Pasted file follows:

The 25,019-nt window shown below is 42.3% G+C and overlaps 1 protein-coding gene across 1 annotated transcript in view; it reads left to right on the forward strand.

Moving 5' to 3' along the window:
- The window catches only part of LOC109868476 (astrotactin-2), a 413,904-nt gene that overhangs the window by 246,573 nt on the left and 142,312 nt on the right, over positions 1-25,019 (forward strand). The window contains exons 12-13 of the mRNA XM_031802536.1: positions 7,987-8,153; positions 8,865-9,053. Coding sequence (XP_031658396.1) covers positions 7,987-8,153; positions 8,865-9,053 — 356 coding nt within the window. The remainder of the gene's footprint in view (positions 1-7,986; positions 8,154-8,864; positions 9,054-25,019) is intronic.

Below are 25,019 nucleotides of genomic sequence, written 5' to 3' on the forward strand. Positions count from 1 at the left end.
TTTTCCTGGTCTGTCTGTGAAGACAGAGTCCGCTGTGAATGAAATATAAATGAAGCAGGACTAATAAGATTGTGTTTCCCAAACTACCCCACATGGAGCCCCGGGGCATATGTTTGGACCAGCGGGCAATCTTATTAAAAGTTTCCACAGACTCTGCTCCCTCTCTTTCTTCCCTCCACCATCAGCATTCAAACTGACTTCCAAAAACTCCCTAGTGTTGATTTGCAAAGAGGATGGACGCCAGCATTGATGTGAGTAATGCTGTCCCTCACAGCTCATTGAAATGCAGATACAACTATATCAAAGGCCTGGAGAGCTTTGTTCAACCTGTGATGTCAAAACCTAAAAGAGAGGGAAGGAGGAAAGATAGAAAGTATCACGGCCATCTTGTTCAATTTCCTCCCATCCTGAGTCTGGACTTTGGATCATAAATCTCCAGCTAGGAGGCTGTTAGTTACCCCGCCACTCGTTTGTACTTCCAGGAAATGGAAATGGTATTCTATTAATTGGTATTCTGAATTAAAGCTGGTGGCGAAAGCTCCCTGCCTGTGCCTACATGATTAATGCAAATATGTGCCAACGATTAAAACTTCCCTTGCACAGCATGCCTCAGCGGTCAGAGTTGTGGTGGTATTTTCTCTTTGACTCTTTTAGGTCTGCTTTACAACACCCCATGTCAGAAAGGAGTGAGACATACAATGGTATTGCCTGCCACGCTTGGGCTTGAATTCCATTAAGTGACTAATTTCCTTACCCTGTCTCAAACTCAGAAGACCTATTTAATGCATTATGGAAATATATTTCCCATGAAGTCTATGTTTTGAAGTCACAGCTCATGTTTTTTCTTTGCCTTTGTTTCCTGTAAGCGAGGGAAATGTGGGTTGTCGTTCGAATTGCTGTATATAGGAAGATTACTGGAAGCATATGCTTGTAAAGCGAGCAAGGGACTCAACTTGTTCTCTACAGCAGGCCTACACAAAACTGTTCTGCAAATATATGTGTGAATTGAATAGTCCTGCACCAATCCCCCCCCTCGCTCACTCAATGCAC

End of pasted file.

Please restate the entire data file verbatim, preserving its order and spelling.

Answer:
The 25,019-nt window shown below is 42.3% G+C and overlaps 1 protein-coding gene across 1 annotated transcript in view; it reads left to right on the forward strand.

Moving 5' to 3' along the window:
- The window catches only part of LOC109868476 (astrotactin-2), a 413,904-nt gene that overhangs the window by 246,573 nt on the left and 142,312 nt on the right, over positions 1-25,019 (forward strand). The window contains exons 12-13 of the mRNA XM_031802536.1: positions 7,987-8,153; positions 8,865-9,053. Coding sequence (XP_031658396.1) covers positions 7,987-8,153; positions 8,865-9,053 — 356 coding nt within the window. The remainder of the gene's footprint in view (positions 1-7,986; positions 8,154-8,864; positions 9,054-25,019) is intronic.

Below are 25,019 nucleotides of genomic sequence, written 5' to 3' on the forward strand. Positions count from 1 at the left end.
TTTTCCTGGTCTGTCTGTGAAGACAGAGTCCGCTGTGAATGAAATATAAATGAAGCAGGACTAATAAGATTGTGTTTCCCAAACTACCCCACATGGAGCCCCGGGGCATATGTTTGGACCAGCGGGCAATCTTATTAAAAGTTTCCACAGACTCTGCTCCCTCTCTTTCTTCCCTCCACCATCAGCATTCAAACTGACTTCCAAAAACTCCCTAGTGTTGATTTGCAAAGAGGATGGACGCCAGCATTGATGTGAGTAATGCTGTCCCTCACAGCTCATTGAAATGCAGATACAACTATATCAAAGGCCTGGAGAGCTTTGTTCAACCTGTGATGTCAAAACCTAAAAGAGAGGGAAGGAGGAAAGATAGAAAGTATCACGGCCATCTTGTTCAATTTCCTCCCATCCTGAGTCTGGACTTTGGATCATAAATCTCCAGCTAGGAGGCTGTTAGTTACCCCGCCACTCGTTTGTACTTCCAGGAAATGGAAATGGTATTCTATTAATTGGTATTCTGAATTAAAGCTGGTGGCGAAAGCTCCCTGCCTGTGCCTACATGATTAATGCAAATATGTGCCAACGATTAAAACTTCCCTTGCACAGCATGCCTCAGCGGTCAGAGTTGTGGTGGTATTTTCTCTTTGACTCTTTTAGGTCTGCTTTACAACACCCCATGTCAGAAAGGAGTGAGACATACAATGGTATTGCCTGCCACGCTTGGGCTTGAATTCCATTAAGTGACTAATTTCCTTACCCTGTCTCAAACTCAGAAGACCTATTTAATGCATTATGGAAATATATTTCCCATGAAGTCTATGTTTTGAAGTCACAGCTCATGTTTTTTCTTTGCCTTTGTTTCCTGTAAGCGAGGGAAATGTGGGTTGTCGTTCGAATTGCTGTATATAGGAAGATTACTGGAAGCATATGCTTGTAAAGCGAGCAAGGGACTCAACTTGTTCTCTACAGCAGGCCTACACAAAACTGTTCTGCAAATATATGTGTGAATTGAATAGTCCTGCACCAATCCCCCCCCTCGCTCACTCAATGCAC